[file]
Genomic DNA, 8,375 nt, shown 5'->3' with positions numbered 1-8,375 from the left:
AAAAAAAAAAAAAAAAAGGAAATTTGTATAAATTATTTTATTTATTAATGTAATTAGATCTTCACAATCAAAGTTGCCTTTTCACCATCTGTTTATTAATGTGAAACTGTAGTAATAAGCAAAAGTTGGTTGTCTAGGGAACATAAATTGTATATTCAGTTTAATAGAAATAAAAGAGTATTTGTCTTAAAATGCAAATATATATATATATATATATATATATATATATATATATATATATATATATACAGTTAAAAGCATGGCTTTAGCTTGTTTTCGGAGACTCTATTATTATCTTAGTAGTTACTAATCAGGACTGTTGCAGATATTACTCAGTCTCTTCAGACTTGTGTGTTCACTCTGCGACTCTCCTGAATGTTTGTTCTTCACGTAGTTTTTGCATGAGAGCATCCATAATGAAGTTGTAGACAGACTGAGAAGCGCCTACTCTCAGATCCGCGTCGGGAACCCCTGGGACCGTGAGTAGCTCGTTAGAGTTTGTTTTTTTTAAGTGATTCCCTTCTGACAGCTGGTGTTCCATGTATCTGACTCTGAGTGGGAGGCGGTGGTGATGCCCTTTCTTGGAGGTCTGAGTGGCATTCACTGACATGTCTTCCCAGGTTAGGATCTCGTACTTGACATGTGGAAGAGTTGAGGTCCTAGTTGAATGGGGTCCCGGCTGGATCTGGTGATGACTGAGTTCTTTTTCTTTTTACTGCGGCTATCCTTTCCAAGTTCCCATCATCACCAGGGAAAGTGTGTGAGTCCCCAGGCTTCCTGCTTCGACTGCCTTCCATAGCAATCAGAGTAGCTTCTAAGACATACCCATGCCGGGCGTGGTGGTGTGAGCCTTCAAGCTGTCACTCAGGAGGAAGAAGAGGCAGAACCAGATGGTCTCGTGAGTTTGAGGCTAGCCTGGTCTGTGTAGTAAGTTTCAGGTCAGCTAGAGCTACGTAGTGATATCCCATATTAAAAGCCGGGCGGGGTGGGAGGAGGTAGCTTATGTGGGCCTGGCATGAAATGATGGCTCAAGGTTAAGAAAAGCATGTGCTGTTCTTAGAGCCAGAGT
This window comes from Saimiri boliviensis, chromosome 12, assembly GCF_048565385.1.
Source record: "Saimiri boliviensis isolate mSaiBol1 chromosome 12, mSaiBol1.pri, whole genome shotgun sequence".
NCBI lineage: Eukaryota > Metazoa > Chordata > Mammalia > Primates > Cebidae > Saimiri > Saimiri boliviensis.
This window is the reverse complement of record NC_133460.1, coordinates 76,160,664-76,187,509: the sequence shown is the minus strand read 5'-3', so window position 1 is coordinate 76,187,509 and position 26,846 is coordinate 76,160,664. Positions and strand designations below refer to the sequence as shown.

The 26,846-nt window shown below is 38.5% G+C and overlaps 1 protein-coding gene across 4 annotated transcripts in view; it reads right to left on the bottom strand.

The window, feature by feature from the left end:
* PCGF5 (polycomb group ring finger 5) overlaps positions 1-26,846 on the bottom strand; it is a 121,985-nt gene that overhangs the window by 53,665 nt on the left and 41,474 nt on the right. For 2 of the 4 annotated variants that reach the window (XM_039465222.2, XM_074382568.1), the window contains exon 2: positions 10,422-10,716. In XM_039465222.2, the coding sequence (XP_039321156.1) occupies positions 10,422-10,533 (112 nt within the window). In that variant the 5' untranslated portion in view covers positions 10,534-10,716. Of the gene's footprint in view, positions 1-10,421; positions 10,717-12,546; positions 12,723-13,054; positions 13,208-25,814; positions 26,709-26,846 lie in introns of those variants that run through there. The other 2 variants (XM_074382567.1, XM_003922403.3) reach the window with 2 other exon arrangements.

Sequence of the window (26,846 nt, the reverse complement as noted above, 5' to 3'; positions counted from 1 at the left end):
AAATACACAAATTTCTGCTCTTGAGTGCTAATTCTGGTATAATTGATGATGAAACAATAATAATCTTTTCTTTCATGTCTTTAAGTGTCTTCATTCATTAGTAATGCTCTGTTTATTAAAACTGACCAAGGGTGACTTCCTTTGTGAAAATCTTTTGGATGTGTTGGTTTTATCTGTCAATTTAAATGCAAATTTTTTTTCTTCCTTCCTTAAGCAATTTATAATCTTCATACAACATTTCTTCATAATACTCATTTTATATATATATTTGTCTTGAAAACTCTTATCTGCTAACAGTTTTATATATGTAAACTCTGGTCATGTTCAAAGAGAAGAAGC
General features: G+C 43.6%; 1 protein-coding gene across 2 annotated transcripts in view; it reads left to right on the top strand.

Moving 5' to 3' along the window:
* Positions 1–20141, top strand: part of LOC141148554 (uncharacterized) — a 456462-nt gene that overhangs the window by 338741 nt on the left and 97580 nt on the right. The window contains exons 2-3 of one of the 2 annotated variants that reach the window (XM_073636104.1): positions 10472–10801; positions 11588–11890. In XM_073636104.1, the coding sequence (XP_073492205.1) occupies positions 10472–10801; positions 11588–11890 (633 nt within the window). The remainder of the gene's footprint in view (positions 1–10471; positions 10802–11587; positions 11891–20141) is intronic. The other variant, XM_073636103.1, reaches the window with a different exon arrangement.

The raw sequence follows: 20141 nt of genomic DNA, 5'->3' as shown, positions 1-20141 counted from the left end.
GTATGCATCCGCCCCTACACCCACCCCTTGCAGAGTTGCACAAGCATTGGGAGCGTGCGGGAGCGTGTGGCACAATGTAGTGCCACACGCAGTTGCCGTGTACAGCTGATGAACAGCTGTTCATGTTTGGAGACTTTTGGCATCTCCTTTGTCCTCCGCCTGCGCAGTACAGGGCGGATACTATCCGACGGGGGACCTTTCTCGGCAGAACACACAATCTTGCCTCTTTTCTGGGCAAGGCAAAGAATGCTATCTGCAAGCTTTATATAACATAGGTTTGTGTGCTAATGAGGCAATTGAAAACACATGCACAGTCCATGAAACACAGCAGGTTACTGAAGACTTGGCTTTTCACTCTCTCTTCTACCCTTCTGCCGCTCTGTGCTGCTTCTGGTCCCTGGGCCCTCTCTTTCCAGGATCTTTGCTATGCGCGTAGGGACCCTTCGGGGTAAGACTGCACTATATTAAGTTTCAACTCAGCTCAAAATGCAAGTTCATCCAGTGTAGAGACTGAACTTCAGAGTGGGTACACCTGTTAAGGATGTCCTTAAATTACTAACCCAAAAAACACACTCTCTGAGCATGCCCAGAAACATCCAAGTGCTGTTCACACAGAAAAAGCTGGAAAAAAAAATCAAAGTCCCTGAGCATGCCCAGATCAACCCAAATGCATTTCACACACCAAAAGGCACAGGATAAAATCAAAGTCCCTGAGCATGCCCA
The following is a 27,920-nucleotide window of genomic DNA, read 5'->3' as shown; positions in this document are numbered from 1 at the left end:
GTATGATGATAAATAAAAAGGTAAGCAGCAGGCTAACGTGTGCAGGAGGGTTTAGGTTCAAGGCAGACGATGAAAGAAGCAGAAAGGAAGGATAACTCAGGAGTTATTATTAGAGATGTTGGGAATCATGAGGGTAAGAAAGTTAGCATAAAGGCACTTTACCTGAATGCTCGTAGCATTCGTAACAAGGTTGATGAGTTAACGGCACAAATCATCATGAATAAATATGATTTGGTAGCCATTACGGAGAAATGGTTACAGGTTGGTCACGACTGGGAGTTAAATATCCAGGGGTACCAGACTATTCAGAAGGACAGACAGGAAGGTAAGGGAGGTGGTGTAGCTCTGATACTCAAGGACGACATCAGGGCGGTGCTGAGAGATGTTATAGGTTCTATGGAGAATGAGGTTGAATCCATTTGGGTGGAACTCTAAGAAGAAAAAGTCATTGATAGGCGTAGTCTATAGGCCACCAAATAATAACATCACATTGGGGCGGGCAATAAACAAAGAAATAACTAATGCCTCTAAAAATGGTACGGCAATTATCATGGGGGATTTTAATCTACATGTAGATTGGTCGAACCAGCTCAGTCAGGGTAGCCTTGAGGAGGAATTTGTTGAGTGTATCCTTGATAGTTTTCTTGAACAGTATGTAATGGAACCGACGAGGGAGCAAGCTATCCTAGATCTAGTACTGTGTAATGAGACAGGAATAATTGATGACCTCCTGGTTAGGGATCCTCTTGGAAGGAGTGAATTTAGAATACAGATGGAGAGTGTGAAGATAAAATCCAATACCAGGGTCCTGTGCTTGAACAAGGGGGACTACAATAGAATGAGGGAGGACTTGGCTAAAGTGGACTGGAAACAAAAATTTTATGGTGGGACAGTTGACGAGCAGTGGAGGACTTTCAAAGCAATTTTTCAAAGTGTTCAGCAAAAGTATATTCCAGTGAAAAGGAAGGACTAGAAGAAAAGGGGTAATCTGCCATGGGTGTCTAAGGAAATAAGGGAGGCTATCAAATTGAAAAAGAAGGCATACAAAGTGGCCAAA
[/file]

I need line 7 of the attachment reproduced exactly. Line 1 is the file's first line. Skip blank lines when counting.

The 26,846-nt window shown below is 38.5% G+C and overlaps 1 protein-coding gene across 4 annotated transcripts in view; it reads right to left on the bottom strand.